The keynote speech was delivered by Dr Robin Youngson and made the case for a more compassionate health and mental health system. On top of a wealth of academic and medical research Robin’s conclusion, that the health system must be rehumanised comes from his experience both as an Anaesthetist in and as a parent of a child who has lived with mental illness.
Dr Youngson’s contention is that current modes of medical practice fail to address the psychological and emotional needs of patients and their support networks which can contribute to trauma experienced in the health system and ongoing mental illness. The solution he says is to deliver compassionate care.
Compassionate care is a holistic framework of managing patient’s needs taking into consideration needs relating to information, fear, and powerlessness. Checking in with your patients to see how they're feeling, making sure they're across the details of whats happening to them and assisting with managing expectations - even helping facilitate grief can aid in accelerating the recovery process and even decrease admissions relating to mental illness. Including any support network in the process where the patient has expressed an interest in doing also delivers a marked improvement in outcomes for that patient’s recovery and wellbeing.
Along with addressing a persons psychological and emotional needs, Dr Youngson’s case for compassionate treatment advocated for an increased focus on physical rehabilitation as a part managing mental illness. The increased understanding of the relationship between physical activity and mental illness reveals that a sedentary lifestyle often contributes to ongoing mental illness and that regular physical activity is a key part of recovery and maintaining good mental health.
In closing Dr Youngson asserted that medical practitioners can no longer continue look at their patients with 'professional detachment' if they still wanted to deliver the best possible care. Finishing on a positive note he spoke about Louisville Kentuckey, the Compassionate City that has committed itself to the principle of compassion from top to bottom, from the City Hall to the University Hospital where a new generation of doctors and nurses are taking the lead to shape a compassionate health system. After 13 years of seminars, speeches and workshops, the message is being heard.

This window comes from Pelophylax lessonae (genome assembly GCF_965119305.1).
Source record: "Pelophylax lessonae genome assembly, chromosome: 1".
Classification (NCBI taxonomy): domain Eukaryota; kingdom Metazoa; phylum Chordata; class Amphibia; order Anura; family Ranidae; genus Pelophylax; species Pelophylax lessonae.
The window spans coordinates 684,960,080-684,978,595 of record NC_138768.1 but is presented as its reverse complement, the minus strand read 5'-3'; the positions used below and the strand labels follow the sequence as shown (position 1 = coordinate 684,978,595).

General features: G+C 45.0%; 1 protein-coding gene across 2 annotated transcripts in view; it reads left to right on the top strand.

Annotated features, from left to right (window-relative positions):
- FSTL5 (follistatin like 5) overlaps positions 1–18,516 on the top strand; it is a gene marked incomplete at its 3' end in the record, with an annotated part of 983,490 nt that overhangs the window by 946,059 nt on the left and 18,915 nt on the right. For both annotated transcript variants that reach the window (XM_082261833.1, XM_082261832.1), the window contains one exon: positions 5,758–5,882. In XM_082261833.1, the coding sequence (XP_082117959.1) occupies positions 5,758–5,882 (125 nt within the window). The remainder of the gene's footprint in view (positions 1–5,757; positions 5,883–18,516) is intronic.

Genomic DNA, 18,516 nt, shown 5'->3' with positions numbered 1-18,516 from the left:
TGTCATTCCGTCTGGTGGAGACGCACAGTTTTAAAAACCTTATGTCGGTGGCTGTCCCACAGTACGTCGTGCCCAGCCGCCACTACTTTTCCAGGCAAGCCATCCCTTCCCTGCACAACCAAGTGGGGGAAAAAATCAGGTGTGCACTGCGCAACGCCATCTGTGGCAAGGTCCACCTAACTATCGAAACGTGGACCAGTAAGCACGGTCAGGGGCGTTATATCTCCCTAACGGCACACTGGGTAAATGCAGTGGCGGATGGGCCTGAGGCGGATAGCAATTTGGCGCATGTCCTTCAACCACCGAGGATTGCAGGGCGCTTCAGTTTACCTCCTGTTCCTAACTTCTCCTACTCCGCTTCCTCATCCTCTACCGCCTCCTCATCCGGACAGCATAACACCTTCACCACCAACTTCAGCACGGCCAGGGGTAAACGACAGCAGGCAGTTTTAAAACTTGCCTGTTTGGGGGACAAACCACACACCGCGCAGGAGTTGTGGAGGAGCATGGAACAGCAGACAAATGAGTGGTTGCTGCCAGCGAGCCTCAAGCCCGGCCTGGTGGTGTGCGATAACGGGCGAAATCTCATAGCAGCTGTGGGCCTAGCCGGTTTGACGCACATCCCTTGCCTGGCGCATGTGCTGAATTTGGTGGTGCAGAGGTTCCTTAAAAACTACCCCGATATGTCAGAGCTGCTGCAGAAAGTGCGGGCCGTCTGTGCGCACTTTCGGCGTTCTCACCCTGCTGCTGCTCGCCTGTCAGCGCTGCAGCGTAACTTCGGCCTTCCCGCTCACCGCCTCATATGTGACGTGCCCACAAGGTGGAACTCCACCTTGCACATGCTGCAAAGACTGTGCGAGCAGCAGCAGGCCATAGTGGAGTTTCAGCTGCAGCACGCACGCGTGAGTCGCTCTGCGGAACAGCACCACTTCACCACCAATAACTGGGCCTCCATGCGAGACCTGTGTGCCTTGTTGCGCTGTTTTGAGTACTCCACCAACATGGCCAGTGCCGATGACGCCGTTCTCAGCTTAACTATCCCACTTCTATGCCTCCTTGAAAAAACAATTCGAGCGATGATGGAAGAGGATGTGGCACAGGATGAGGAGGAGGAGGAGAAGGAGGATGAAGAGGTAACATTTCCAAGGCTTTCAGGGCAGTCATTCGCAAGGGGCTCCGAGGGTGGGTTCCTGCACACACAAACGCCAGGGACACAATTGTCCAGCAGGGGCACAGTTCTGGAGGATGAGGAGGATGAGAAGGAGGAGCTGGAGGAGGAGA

Tandem was thrilled to have Dr Youngson as the keynote speaker at the conference and run a workshop for participants. He also spoke at the Tandem Awards for Exceptional Service to Families and Carers Dinner.
Dr Robin Youngson is an anaesthetist from New Zealand and internationally renowned for his work on compassion in healthcare. He is the co-founder of Hearts in Healthcare, a global movement for human-centered healthcare, and has helped lead change in many countries including Australia, New Zealand, the UK, Ireland, the USA, Canada, Hong Kong, Saudi Arabia, the Netherlands, and Norway.
Robin's presentation has graciously been made available to the public at no cost.
His work challenges the assumptions and beliefs of a medical system focused on biomedicine and objective science. When we are sick, injured and vulnerable, or find ourselves in life crisis, compassionate caring makes the world of difference: it helps us on our path of healing. Robin importantly shares the latest research, showing that compassionate caring alters gene expression, changes structure and function, and powerfully improves clinical outcomes. The effect of this is equal to many of the medicines we prescribe.
Robin is an Honorary Senior Lecturer at Auckland University, is on the Editorial Board of the Journal of Compassionate Healthcare, and is a member of the Global Compassion Council of the international Charter for Compassion. He is the author of the acclaimed book Time to Care – How to love your patients and your job.